Where, How, and How Much: Practical Answers to Guild Management
Did you read our previous blog post on starting a guild and thought, “That’s cute, but… where do I actually get a custom e-mail address?” This post is for you. No frills, no philosophy - just straight-up answers.
There may be better services and ways of solving problems - please tell us at firstname.lastname@example.org if you know them so we can share here. We spent many, many hours comparing services & finding solutions for ourselves; it doesn't mean there aren't even better answers. Note that we are not paid or in any way encouraged to mention these specific services. Our only official sponsor at the time of writing is Mobcrush, and they are not mentioned in any special way compared to other streaming services.
SquareSpace - we use and recommend them. The cost including the domain name is $10/month or $96/year (20% savings). Easy to use, beautiful layouts, customizable, and with an incredible customer support.
Weebly - heard of them also being great. We didn’t spend much time there, so they could even be better than SquareSpace for you; do check them out.
For VG image backgrounds, check out the work of Justin Murray on his Devian Art page.
Want a custom e-mail address such as email@example.com? Pick your web site provider first, and then see if they offer this option as an add-on - SquareSpace does, for example. Gmail is the best e-mail provider in our opinion. You’ll pay $50/year per account, so consider setting up just one account as there are better ways to spend money.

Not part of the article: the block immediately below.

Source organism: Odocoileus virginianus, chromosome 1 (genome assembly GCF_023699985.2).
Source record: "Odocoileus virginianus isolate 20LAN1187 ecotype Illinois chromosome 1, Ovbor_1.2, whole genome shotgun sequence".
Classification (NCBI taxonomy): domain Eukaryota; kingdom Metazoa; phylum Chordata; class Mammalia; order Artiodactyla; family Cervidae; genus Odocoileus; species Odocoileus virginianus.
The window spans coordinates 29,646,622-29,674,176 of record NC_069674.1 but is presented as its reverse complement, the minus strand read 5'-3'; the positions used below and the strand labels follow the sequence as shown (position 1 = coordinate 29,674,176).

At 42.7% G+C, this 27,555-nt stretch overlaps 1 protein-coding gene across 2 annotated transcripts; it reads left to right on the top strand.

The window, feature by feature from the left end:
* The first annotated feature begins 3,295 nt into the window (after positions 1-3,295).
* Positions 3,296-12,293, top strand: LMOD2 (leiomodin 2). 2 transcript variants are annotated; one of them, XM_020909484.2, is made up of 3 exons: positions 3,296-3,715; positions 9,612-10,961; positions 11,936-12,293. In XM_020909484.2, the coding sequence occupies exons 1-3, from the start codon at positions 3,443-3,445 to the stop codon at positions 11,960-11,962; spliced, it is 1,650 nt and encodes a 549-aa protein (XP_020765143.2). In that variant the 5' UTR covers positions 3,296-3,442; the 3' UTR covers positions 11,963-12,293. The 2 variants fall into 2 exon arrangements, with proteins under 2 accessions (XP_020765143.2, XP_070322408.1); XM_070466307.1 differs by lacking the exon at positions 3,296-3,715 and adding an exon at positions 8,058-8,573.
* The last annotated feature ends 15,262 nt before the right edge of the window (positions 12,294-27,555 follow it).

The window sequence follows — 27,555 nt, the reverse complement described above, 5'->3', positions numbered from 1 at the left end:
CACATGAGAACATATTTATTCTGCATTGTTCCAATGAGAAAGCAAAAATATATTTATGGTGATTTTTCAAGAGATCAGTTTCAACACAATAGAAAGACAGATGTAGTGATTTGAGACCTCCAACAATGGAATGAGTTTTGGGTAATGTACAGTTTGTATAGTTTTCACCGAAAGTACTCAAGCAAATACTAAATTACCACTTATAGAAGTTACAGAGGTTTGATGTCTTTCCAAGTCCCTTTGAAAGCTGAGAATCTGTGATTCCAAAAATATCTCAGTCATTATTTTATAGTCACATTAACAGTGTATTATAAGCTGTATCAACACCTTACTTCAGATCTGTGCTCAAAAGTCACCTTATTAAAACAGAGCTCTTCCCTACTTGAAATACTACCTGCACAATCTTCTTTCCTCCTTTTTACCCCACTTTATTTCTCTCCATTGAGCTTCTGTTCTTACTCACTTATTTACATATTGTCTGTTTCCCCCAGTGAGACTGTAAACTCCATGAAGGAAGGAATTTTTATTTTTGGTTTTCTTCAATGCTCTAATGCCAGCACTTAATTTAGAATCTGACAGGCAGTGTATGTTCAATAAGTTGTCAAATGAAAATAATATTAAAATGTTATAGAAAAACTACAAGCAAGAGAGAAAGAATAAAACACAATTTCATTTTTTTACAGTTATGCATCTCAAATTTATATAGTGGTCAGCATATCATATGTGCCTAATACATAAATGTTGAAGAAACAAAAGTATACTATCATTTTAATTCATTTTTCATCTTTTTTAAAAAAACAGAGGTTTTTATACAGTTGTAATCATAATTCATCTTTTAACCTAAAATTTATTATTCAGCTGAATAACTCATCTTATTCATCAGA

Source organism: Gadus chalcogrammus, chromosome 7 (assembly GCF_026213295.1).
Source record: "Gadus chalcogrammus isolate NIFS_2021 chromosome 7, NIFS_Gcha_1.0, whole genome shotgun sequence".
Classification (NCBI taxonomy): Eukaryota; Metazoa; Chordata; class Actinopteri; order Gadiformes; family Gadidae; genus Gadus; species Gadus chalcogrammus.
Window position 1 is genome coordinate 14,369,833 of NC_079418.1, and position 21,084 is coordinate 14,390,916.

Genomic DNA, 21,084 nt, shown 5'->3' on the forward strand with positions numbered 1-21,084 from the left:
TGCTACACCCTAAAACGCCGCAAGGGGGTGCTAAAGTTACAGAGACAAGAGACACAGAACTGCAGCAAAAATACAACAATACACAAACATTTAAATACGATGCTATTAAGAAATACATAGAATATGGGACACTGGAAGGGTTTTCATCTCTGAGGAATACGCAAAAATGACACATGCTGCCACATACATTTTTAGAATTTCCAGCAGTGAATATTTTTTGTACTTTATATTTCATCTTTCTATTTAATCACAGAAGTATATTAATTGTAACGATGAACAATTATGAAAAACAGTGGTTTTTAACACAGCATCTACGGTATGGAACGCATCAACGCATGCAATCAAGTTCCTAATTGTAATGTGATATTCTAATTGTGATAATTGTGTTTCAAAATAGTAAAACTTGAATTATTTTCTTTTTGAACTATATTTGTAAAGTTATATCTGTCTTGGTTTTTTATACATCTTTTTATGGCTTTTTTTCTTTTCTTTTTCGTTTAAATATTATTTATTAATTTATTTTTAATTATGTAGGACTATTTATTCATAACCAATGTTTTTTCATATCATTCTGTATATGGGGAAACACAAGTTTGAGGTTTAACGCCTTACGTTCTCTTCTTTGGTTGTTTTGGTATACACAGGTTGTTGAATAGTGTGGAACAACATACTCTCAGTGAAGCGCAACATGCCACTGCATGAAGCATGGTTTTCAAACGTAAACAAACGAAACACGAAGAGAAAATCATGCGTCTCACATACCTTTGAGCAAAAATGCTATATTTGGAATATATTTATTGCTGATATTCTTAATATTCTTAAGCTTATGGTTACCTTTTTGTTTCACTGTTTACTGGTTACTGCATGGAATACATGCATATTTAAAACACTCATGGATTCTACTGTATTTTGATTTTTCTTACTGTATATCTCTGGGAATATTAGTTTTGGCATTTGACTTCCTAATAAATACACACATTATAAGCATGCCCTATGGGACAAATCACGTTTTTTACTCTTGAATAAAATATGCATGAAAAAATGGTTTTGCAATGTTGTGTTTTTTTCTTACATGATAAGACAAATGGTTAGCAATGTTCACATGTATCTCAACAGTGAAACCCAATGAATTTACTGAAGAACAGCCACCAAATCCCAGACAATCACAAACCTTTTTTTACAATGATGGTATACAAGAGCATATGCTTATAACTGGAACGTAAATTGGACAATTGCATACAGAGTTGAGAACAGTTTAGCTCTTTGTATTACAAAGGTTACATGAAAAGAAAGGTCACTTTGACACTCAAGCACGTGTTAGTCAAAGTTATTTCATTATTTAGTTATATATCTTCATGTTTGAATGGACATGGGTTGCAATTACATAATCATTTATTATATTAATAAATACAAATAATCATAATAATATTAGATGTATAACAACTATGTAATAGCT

Logo & Animations
We recommend LooseKeys studio (@LooseKeys). Prices vary, but expect $150-300 for a decent logo. Logos are very finicky business so if one designer just doesn’t produce the feel you want, move on to another - a good designer will understand and won’t be offended.
T-Shirt & Hat Sales
T-shirt design and one-off prints are covered below, but for having an online store we recommend Bonafide Clothing.
Pros: personal attention, no setup cost, you get a personalized address & store pages, they take merchandise photos, manage orders & inventory, and ship on-demand (no need for bulk purchases). In return, they take 25% of the revenue and their shirts include their (small) logo on the back, just below the collar. You can remove the logo if you pre-pay for shirt inventory, though (100+ shirts at a time). If you want soft shirts - ask for same shirts Mobcrush uses. Base price isn’t punishing and lets you sell great shirts for as low as $19.95.
Cons: it takes awhile to get up and running, and if you want to do two-sided design (front and back) you have to pre-pay cost of at least 100 shirts (on the plus side, pre-paid shirts don’t have livebnfd logo on the back, so it won’t interfere with your design).
Hats: They have 5-panel hats where the front area is one panel instead of 2 (no stitching on the front which would interfere with your logo… trust us, we spent a lot of time looking for this). Many customization options for hats are offered. You must pre-pay for 100 hats at least if you’d like to sell hats - you cannot do those on-demand.